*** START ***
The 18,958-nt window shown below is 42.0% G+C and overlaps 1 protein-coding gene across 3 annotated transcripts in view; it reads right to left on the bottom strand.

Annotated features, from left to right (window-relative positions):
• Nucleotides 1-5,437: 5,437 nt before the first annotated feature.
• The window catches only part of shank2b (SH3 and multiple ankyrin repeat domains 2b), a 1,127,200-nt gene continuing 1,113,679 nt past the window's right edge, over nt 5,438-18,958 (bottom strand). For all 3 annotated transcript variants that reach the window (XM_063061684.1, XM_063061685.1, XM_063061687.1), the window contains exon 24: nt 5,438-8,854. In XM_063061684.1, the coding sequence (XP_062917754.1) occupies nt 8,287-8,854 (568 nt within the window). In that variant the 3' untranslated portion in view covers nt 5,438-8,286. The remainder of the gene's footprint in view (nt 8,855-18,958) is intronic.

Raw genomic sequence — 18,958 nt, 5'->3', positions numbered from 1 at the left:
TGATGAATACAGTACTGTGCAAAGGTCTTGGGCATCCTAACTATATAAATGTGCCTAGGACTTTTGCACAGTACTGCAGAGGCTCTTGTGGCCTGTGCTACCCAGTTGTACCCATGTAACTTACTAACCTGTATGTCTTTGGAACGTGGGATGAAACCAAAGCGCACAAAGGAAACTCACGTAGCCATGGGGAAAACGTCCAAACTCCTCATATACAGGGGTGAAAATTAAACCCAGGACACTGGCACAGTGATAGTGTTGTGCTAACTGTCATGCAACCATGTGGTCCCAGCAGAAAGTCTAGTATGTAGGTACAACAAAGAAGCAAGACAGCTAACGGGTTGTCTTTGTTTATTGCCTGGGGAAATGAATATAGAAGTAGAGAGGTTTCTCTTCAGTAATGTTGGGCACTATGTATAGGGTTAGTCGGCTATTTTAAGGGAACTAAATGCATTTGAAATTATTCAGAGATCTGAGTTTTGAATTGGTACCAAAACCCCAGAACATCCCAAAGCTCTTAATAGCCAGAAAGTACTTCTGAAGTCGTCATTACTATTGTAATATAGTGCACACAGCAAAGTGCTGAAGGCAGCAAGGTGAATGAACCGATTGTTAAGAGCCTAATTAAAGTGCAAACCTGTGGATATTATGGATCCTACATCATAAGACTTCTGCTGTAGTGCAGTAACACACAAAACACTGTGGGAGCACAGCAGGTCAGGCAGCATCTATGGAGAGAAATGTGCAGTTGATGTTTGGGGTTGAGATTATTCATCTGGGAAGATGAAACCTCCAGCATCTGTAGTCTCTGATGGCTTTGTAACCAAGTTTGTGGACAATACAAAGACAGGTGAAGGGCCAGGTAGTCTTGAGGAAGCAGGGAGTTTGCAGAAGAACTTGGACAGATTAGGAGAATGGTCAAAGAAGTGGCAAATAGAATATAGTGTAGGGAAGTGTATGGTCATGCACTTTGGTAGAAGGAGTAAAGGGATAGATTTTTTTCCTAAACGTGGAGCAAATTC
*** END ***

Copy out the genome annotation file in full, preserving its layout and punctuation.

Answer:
The 18,958-nt window shown below is 42.0% G+C and overlaps 1 protein-coding gene across 3 annotated transcripts in view; it reads right to left on the bottom strand.

Annotated features, from left to right (window-relative positions):
• Nucleotides 1-5,437: 5,437 nt before the first annotated feature.
• The window catches only part of shank2b (SH3 and multiple ankyrin repeat domains 2b), a 1,127,200-nt gene continuing 1,113,679 nt past the window's right edge, over nt 5,438-18,958 (bottom strand). For all 3 annotated transcript variants that reach the window (XM_063061684.1, XM_063061685.1, XM_063061687.1), the window contains exon 24: nt 5,438-8,854. In XM_063061684.1, the coding sequence (XP_062917754.1) occupies nt 8,287-8,854 (568 nt within the window). In that variant the 3' untranslated portion in view covers nt 5,438-8,286. The remainder of the gene's footprint in view (nt 8,855-18,958) is intronic.

Raw genomic sequence — 18,958 nt, 5'->3', positions numbered from 1 at the left:
TGATGAATACAGTACTGTGCAAAGGTCTTGGGCATCCTAACTATATAAATGTGCCTAGGACTTTTGCACAGTACTGCAGAGGCTCTTGTGGCCTGTGCTACCCAGTTGTACCCATGTAACTTACTAACCTGTATGTCTTTGGAACGTGGGATGAAACCAAAGCGCACAAAGGAAACTCACGTAGCCATGGGGAAAACGTCCAAACTCCTCATATACAGGGGTGAAAATTAAACCCAGGACACTGGCACAGTGATAGTGTTGTGCTAACTGTCATGCAACCATGTGGTCCCAGCAGAAAGTCTAGTATGTAGGTACAACAAAGAAGCAAGACAGCTAACGGGTTGTCTTTGTTTATTGCCTGGGGAAATGAATATAGAAGTAGAGAGGTTTCTCTTCAGTAATGTTGGGCACTATGTATAGGGTTAGTCGGCTATTTTAAGGGAACTAAATGCATTTGAAATTATTCAGAGATCTGAGTTTTGAATTGGTACCAAAACCCCAGAACATCCCAAAGCTCTTAATAGCCAGAAAGTACTTCTGAAGTCGTCATTACTATTGTAATATAGTGCACACAGCAAAGTGCTGAAGGCAGCAAGGTGAATGAACCGATTGTTAAGAGCCTAATTAAAGTGCAAACCTGTGGATATTATGGATCCTACATCATAAGACTTCTGCTGTAGTGCAGTAACACACAAAACACTGTGGGAGCACAGCAGGTCAGGCAGCATCTATGGAGAGAAATGTGCAGTTGATGTTTGGGGTTGAGATTATTCATCTGGGAAGATGAAACCTCCAGCATCTGTAGTCTCTGATGGCTTTGTAACCAAGTTTGTGGACAATACAAAGACAGGTGAAGGGCCAGGTAGTCTTGAGGAAGCAGGGAGTTTGCAGAAGAACTTGGACAGATTAGGAGAATGGTCAAAGAAGTGGCAAATAGAATATAGTGTAGGGAAGTGTATGGTCATGCACTTTGGTAGAAGGAGTAAAGGGATAGATTTTTTTCCTAAACGTGGAGCAAATTC